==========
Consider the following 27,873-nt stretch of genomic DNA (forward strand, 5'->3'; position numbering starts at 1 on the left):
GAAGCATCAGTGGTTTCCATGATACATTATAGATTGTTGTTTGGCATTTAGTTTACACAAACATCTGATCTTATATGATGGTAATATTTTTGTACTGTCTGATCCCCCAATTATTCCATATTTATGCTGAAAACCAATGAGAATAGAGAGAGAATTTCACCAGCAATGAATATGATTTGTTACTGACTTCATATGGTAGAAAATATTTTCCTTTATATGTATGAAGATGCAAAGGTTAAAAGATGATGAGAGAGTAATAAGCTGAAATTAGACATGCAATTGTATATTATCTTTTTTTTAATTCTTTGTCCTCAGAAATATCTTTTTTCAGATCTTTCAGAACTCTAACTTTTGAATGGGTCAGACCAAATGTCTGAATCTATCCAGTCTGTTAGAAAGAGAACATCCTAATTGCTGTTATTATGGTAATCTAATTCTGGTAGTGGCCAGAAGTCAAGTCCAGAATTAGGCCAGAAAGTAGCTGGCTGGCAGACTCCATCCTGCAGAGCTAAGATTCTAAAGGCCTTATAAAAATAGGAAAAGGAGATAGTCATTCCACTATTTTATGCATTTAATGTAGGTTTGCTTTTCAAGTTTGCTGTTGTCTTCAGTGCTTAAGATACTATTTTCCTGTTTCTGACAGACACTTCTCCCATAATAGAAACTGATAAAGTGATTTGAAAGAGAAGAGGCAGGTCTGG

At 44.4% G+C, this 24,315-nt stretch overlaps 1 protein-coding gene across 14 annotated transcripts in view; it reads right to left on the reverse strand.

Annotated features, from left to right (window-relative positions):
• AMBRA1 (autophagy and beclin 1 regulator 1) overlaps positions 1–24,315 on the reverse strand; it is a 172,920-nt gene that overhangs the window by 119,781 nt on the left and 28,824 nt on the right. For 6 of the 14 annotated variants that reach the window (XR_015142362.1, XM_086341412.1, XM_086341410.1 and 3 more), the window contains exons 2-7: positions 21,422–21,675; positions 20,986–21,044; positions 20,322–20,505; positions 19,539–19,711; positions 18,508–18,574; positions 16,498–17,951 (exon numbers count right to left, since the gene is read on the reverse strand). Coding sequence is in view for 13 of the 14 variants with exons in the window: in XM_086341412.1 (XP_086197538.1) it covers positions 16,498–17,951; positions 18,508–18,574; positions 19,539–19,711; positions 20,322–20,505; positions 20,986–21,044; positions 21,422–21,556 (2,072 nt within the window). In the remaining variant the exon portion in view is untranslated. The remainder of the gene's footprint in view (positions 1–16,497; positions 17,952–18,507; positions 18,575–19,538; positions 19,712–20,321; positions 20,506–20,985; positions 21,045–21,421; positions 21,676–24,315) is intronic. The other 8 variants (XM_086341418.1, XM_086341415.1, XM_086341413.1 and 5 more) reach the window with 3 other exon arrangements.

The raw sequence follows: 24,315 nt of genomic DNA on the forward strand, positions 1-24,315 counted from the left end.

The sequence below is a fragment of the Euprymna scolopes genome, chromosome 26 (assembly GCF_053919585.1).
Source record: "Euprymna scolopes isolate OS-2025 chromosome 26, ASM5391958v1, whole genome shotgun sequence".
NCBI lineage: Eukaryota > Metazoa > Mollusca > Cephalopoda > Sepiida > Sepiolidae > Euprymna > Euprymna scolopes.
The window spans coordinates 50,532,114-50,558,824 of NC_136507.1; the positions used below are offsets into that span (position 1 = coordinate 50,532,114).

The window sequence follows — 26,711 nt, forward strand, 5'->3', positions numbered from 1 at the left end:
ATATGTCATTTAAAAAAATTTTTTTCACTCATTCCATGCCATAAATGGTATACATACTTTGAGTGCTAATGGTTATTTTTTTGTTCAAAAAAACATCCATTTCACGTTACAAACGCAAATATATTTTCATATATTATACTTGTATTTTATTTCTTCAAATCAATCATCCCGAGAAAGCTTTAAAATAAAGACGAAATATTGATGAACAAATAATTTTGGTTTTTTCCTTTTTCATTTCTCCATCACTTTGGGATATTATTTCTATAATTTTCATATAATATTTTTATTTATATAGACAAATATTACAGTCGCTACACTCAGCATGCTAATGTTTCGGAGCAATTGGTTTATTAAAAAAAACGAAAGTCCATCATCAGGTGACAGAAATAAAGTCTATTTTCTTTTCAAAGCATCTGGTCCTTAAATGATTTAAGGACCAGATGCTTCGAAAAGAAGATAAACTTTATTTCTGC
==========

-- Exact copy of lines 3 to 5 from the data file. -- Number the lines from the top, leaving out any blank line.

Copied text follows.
At 44.4% G+C, this 24,315-nt stretch overlaps 1 protein-coding gene across 14 annotated transcripts in view; it reads right to left on the reverse strand.

Annotated features, from left to right (window-relative positions):
• AMBRA1 (autophagy and beclin 1 regulator 1) overlaps positions 1–24,315 on the reverse strand; it is a 172,920-nt gene that overhangs the window by 119,781 nt on the left and 28,824 nt on the right. For 6 of the 14 annotated variants that reach the window (XR_015142362.1, XM_086341412.1, XM_086341410.1 and 3 more), the window contains exons 2-7: positions 21,422–21,675; positions 20,986–21,044; positions 20,322–20,505; positions 19,539–19,711; positions 18,508–18,574; positions 16,498–17,951 (exon numbers count right to left, since the gene is read on the reverse strand). Coding sequence is in view for 13 of the 14 variants with exons in the window: in XM_086341412.1 (XP_086197538.1) it covers positions 16,498–17,951; positions 18,508–18,574; positions 19,539–19,711; positions 20,322–20,505; positions 20,986–21,044; positions 21,422–21,556 (2,072 nt within the window). In the remaining variant the exon portion in view is untranslated. The remainder of the gene's footprint in view (positions 1–16,497; positions 17,952–18,507; positions 18,575–19,538; positions 19,712–20,321; positions 20,506–20,985; positions 21,045–21,421; positions 21,676–24,315) is intronic. The other 8 variants (XM_086341418.1, XM_086341415.1, XM_086341413.1 and 5 more) reach the window with 3 other exon arrangements.